Eli Whitney orders supplies for his armory

Eli Whitney, best known for inventing the cotton gin, was also a pioneer in mass-producing firearms.  There is little documentation, however, about this aspect of his engineering prowess. In a letter CHS recently acquired, Whitney himself provides some specifics.

The letter was written to John Adam of the Forbes & Adam foundry in Canaan.  Whitney (through his secretary who wrote the missive) specifies that the trip hammer be “made about one inch wide and let it be left without hardening.”  He also requests that Adam “forward my gudgeons, stakes, husk, hammer &c to Litchfield.”  Next he asks for help building a workforce, including “one or two nailers who are expert workmen & masters of the business . . . It is my intention to employ them in forging some of the light limbs of the musket.”

Accompanying the letter is an order sheet, seemingly in Whitney’s own hand, with specifications for three pieces of rolled iron, two “gudgeons made to patterns”, a husk, socket, 10 stakes, and a hammer and “Half a ton of rolled iron . . .”  On the verso are pencil patterns of the gudgeon.  These two documents complement our Forbes & Adam account book collection and provide valuable insight into and documentation of Eli Whitney and his gun manufacture.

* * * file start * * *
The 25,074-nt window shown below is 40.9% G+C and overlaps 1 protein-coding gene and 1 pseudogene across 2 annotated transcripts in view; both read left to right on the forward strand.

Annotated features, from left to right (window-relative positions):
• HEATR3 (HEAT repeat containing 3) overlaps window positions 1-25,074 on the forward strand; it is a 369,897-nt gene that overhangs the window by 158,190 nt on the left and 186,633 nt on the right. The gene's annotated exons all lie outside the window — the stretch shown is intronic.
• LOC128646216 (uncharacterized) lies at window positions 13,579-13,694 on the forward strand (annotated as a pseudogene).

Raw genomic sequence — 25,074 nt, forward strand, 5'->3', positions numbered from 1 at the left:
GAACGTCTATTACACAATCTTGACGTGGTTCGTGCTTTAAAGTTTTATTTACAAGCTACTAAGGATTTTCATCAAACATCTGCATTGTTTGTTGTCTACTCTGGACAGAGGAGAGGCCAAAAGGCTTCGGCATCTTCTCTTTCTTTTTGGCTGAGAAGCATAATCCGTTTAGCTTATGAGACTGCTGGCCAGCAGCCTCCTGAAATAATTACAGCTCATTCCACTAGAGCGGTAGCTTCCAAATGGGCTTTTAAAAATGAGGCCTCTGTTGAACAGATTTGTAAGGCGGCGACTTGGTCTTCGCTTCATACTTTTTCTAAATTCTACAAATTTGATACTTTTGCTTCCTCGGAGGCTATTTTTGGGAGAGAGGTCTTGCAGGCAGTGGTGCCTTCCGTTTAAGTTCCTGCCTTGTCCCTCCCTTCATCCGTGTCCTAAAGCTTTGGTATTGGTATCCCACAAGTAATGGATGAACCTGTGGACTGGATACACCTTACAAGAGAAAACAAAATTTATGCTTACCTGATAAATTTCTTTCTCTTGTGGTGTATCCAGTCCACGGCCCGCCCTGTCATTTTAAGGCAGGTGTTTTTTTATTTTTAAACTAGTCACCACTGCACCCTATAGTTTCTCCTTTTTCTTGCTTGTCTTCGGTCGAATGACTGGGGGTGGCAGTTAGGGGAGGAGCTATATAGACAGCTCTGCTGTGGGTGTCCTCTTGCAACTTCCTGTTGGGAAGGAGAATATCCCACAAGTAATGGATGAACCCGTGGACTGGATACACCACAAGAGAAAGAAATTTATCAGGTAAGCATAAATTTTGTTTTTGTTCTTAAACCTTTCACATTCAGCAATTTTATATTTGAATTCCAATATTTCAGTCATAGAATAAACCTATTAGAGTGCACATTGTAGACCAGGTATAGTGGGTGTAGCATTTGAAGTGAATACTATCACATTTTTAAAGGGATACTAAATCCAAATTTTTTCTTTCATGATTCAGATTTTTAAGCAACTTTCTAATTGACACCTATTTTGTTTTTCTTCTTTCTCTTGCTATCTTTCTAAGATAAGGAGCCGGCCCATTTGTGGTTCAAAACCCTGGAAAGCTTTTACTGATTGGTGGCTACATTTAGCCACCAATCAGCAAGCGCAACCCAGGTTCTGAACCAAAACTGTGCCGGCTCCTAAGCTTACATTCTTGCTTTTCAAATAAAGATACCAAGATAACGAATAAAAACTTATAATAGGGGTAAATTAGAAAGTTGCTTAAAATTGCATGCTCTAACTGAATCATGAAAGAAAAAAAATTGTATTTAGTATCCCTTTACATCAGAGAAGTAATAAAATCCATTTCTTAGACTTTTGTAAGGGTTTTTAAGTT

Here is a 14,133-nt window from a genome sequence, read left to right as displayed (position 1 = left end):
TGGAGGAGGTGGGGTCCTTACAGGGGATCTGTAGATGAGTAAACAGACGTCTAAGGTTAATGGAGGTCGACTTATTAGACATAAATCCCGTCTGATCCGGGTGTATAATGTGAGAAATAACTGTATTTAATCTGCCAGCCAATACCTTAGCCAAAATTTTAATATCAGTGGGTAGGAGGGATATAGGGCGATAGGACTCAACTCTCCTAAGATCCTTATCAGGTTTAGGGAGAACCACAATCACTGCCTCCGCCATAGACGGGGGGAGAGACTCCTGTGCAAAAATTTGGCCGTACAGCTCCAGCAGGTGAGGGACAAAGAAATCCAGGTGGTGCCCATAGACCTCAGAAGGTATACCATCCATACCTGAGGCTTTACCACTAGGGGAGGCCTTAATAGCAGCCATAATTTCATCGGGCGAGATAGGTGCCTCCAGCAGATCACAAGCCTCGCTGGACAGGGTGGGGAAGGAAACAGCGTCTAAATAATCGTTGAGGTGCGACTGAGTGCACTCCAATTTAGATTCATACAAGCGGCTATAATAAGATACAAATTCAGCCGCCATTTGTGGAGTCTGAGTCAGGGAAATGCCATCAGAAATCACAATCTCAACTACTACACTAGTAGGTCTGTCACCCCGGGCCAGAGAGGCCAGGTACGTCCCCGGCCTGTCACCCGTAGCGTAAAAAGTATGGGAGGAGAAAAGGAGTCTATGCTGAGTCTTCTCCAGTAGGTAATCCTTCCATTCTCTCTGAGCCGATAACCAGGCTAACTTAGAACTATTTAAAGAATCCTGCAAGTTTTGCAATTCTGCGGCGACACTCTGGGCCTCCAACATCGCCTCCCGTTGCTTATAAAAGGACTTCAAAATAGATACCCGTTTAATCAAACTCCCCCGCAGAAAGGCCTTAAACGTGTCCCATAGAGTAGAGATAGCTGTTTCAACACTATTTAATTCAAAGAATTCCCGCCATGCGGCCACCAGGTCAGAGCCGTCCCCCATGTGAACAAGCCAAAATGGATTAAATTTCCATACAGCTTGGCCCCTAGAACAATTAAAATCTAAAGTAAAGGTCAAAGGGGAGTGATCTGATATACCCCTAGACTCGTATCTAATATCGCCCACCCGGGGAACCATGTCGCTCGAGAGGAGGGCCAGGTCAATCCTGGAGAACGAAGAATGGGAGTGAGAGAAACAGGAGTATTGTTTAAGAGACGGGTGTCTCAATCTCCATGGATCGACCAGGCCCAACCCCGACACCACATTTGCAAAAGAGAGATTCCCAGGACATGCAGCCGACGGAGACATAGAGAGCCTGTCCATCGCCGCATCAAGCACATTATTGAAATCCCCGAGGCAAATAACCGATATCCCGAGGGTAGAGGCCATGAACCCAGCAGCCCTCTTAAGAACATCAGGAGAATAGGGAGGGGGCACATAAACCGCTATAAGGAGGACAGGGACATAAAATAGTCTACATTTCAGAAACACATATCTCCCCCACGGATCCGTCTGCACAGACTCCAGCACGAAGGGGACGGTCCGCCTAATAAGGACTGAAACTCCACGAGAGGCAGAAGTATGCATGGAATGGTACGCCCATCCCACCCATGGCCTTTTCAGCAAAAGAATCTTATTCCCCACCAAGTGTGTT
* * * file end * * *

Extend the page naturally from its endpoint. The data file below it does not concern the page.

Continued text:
No matter how many I see, I still get the chills when reading and handling a bill of sale for a person.  We recently acquired just such a document.  Benjamin Payne of Hartford sold a Negro Woman named Minnah to Samuel Forbes of Canaan for fifty-two pounds, ten shillings.  This particular bill of sale caught our attention because Samuel Forbes, of the iron manufacturing firm Forbes & Adam, freed his slaves sometime around the Revolution, and his account books (which was recently acquired) are filled with customers he identified as “Negro”, individuals who were obviously freemen.  One cannot help but wonder why Forbes had such a dramatic change of heart about owning human beings in an apparently short span of time.